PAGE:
Option for security cameras to block off certain areas of the image. Not useful…. We want the whole picture!
Option for rear view cameras on vehicles, adds distance markers for reversing. While not something we generally use, I have seen some pilots use this to assist with lining up gates.
Here we have another nested menu in which we will be making several adjustments.
Here you have the option to turn it on or off, and when on, you can go in a set the level. Changing the level up will slightly increase visibility in lower light areas, however it introduces noise artifacts into the image. Adjust carefully if you choose to use this.
2DNR is a Digital Noise Reduction setting that reduces noise artifacts in the image by blurring the surrounding pixels. This can work against the pilot by potentially hiding smaller objects that could be an obstruction to your model. When set to on, you can access a menu to adjust the level.
Mirrors your image across the vertical axis, effectively making right and left reversed. This is not something we want to use, could be a little confusing!
Option that will allow you to change the color of the font in the menu and your camera title identifier.
Slider that will adjust the ratio of difference between blacks and white levels of your image. Finding a proper balance between these is critical, as too much will cause your video to blow out in bright areas.
Slider that will adjust how sharp edges in the image are. The lower setting will make object blur slightly, making the image appear to be slightly out of focus, and the higher settings create more defined edges in the video. Set to high, it can introduce a little bit of noise.
This setting optimizes the video for display on different display types. Here you have three different options, LCD, CRT, and USER. Within each of these settings, you can adjust several more options, the GAMMA, COLOR GAIN, and PED LEVEL. As most monitors, displays, and googles use LCD technology (when’s the last time you saw a CRT TV or Monitor), I recommend setting this to LCD.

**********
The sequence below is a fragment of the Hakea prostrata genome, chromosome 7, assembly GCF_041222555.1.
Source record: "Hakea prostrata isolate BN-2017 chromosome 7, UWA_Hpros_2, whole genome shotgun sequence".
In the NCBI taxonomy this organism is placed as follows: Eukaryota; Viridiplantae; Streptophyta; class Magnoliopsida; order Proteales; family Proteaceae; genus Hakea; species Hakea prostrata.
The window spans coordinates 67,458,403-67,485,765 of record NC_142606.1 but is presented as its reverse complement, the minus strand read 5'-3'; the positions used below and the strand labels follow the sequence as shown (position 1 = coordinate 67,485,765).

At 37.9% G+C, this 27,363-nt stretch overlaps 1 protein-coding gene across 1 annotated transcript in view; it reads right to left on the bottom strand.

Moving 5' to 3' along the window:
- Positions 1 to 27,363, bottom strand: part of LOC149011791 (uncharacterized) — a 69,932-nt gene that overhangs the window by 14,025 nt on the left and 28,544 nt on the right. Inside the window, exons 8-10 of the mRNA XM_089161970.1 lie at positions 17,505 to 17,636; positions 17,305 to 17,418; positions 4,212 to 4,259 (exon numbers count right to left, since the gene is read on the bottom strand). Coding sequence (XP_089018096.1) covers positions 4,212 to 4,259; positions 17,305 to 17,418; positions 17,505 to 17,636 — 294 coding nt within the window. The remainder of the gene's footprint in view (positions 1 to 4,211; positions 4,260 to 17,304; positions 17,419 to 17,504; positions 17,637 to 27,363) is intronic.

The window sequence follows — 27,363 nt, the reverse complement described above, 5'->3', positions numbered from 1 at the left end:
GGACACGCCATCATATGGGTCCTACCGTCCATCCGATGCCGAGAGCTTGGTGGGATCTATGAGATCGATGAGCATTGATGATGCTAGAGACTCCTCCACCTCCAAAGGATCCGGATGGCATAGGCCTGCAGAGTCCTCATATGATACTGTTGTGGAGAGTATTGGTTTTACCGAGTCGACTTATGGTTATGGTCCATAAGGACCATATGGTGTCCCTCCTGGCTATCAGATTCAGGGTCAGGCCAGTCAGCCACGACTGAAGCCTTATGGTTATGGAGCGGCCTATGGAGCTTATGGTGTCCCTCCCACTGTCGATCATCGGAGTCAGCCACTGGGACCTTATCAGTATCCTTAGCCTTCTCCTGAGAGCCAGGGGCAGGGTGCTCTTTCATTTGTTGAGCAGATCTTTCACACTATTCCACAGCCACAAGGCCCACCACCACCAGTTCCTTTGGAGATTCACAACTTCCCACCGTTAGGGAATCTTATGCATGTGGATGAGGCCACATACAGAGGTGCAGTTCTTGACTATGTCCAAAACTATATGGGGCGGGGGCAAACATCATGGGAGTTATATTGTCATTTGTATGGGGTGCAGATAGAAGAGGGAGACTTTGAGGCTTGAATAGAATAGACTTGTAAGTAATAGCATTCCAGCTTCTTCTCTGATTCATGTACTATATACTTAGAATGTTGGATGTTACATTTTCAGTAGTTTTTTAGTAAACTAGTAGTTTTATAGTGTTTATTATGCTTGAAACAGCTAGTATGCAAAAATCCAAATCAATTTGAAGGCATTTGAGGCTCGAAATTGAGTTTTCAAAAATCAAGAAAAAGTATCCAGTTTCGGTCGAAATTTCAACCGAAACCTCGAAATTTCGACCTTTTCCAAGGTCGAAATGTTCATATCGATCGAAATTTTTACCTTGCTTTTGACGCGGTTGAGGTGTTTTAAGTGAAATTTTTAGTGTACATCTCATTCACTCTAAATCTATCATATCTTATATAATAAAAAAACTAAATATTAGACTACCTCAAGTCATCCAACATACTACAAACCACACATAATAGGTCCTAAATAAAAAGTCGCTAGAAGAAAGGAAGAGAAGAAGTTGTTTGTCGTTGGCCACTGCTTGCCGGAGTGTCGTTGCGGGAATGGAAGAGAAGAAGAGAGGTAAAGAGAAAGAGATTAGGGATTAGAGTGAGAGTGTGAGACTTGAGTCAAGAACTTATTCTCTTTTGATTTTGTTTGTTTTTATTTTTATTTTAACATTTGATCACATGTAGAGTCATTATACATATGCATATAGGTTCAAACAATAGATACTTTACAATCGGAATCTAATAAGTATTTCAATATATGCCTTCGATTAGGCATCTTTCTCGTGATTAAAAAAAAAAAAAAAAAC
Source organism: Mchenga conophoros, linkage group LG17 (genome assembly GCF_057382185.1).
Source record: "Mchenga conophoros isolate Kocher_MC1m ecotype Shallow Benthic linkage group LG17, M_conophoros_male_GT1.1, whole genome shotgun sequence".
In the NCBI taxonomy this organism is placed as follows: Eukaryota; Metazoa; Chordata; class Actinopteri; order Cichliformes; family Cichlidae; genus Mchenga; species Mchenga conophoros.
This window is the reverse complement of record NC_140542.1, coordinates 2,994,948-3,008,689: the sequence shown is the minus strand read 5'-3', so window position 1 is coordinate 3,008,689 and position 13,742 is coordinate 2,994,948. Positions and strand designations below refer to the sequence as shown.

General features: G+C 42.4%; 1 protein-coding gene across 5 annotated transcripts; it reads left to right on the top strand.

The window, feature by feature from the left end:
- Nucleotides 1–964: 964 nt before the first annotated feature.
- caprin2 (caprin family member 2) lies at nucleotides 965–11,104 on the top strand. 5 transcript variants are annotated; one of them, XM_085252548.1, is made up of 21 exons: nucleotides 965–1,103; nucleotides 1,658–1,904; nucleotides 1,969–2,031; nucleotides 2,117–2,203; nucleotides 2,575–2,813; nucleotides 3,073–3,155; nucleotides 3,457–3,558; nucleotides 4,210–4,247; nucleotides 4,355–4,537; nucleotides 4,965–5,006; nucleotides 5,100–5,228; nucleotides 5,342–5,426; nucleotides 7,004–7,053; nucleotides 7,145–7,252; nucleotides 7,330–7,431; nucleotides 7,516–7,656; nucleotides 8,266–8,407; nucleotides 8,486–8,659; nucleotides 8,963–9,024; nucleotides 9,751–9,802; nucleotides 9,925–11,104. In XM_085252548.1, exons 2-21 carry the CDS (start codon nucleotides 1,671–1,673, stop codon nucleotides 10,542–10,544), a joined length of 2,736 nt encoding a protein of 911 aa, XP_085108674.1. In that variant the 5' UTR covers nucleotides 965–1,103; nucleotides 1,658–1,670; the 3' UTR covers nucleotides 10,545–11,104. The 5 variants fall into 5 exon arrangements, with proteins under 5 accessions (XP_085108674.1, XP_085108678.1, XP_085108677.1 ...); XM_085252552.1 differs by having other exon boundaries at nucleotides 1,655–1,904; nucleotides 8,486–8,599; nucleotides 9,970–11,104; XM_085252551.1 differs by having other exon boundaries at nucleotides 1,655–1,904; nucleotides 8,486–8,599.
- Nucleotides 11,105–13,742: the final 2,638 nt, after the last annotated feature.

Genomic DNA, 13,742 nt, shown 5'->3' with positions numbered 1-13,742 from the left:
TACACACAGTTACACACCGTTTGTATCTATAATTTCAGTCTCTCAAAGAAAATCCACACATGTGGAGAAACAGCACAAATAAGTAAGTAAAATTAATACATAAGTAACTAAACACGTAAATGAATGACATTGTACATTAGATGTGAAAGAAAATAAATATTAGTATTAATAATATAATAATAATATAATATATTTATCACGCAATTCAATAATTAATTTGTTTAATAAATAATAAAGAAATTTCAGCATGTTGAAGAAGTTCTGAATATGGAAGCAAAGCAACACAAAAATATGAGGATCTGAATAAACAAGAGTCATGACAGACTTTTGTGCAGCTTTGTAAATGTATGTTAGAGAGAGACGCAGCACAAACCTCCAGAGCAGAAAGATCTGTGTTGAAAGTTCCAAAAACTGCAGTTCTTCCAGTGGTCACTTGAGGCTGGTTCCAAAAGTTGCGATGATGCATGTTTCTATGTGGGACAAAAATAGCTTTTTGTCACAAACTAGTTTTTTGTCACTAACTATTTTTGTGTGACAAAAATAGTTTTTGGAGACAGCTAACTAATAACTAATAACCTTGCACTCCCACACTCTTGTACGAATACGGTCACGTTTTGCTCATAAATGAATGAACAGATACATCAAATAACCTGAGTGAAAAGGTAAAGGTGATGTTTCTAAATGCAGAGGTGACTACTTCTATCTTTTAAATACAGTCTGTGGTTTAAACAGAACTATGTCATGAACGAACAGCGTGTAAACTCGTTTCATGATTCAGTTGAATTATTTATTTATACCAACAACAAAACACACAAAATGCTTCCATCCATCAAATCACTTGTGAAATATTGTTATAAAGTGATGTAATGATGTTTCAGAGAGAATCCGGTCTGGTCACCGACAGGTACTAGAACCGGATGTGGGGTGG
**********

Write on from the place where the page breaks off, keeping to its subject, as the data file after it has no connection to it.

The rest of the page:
GAMMA will adjust the brightness of the overall picture, but setting it too high can lead the picture to feel washed out. COLOR GAIN will change the amount of color saturation in the picture. Setting it low will strip the image of all color leaving you with a greyscale image, and setting it high will over saturate the color in your video. PED LEVEL will adjust the levels of what dark areas are considered black in your image. The lower the settings, the more dark areas become black, and the higher the level, the more distinguished the different dark areas will be, however the image may appear lighter than real life.
This setting will completely reverse the colors of the image, making it look like a negative from film.
This brings us to the end of the FPV camera settings. Through this option, you can reset your camera to the factory settings. This is useful if you have been playing around with all the settings, and have a picture beyond what you want to try and correct.
Exiting the Settings
Before you unplug your camera, you want to use the EXIT command at the top menu, otherwise your settings will not be saved. Once done, make sure and double check the focus, as it may need a slight adjustment.
FPV Camera Settings
Below you will find my FPV camera settings. Now keep in mind these work well for me, but they may not be exactly what you are looking for or prefer. However, these should get you in the range of being able to see what you need to see, and you can make minor adjustments yourself. Also, remember, settings may slightly differ from brand and type of camera as well. Please, feel free to experiment! There is never a single way to do something in this hobby…. That’s what makes it great! Happy flying!
Optimal FPV Camera Settings
- Lens: Manual
- Shutter: Auto
- Brightness: 42
- AGC: Low
- DWDR: On
- DWDR Level: 63
- White Balance: ATW1 or Custom
- Backlight: Off
- Day & Night: Color (Locked)
- DPC: Only when needed
- Cam TItle: On
- Motion: Off
- Privacy: Off
- Park Line: Off
- Image Adj.
- Lens Shad: Off
- 2DNR: Off
- Mirror: Off
- Font: User Preference
- Contrast: 95
- Sharpness: 31
- Display: LCD
- Gamma: 0.5
- PED Level: 25
- Color Gain: 212
- Neg. Image: Off
- Comm Adj.: No Changes
Don’t be afraid to take my guide and modify for yourself! Getting your FPV camera settings exactly how you want will only heighten your experience and immersion. It will also allow you to see the world around you. Remember, your FPV camera is your portal to the world while flying and none of us would be in this hobby if that view wasn’t a part of the thrill.
Feel free to share your FPV camera settings in the comments below for others to use. The only way we learn is to share what works best for us!